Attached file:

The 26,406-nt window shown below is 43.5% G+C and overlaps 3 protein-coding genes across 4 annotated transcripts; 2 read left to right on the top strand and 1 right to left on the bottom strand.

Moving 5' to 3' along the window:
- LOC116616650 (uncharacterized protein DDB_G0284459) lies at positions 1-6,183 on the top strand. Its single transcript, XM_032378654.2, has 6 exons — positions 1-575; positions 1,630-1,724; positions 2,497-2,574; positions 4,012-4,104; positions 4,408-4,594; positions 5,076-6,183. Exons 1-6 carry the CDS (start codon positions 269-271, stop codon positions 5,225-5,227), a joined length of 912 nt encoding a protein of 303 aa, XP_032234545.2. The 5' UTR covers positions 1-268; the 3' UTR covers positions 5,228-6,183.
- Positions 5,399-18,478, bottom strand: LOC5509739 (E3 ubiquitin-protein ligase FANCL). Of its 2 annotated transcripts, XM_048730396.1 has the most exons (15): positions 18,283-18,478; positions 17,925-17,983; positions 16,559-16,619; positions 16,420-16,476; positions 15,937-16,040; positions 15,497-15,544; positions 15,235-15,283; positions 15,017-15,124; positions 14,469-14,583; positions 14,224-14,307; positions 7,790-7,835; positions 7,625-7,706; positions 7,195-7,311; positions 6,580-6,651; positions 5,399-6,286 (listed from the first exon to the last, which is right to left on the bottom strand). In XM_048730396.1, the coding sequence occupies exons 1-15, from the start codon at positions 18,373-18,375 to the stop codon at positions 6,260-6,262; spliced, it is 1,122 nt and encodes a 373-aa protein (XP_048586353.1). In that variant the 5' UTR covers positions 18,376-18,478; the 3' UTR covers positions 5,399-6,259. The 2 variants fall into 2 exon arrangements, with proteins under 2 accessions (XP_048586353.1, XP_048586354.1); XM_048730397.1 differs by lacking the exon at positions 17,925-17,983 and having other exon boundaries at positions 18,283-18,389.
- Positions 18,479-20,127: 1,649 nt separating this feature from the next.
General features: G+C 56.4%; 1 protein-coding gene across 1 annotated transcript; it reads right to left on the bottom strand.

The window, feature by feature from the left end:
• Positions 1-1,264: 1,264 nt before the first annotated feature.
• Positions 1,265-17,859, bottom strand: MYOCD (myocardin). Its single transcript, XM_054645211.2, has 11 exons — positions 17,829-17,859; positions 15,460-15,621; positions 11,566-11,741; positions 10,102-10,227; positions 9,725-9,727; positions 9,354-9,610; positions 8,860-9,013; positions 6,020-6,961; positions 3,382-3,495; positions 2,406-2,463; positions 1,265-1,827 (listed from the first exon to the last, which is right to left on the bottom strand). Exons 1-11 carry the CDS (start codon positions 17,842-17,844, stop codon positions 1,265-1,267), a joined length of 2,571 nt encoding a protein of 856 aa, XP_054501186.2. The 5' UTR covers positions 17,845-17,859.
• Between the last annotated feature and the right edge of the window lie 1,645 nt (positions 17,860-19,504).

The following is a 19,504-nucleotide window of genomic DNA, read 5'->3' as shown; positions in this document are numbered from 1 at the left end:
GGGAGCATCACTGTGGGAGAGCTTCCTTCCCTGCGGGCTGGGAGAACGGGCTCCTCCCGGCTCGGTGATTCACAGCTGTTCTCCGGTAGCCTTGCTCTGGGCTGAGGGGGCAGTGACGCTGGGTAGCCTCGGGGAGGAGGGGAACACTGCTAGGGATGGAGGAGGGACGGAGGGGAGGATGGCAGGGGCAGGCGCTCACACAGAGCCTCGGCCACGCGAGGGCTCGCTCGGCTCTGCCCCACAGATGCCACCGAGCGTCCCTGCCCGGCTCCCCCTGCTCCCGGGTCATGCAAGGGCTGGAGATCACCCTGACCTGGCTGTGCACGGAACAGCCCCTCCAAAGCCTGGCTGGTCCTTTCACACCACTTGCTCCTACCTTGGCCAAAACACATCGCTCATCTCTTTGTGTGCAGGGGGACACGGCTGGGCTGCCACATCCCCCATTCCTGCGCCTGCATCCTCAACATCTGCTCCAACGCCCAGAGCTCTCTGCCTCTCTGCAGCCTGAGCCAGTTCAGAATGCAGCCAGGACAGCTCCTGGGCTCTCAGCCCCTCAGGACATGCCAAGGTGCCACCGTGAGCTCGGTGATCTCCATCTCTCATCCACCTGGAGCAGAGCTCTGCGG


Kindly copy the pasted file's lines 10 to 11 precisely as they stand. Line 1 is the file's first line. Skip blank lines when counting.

• Between the last annotated feature and the right edge of the window lie 1,645 nt (positions 17,860-19,504).

The following is a 19,504-nucleotide window of genomic DNA, read 5'->3' as shown; positions in this document are numbered from 1 at the left end: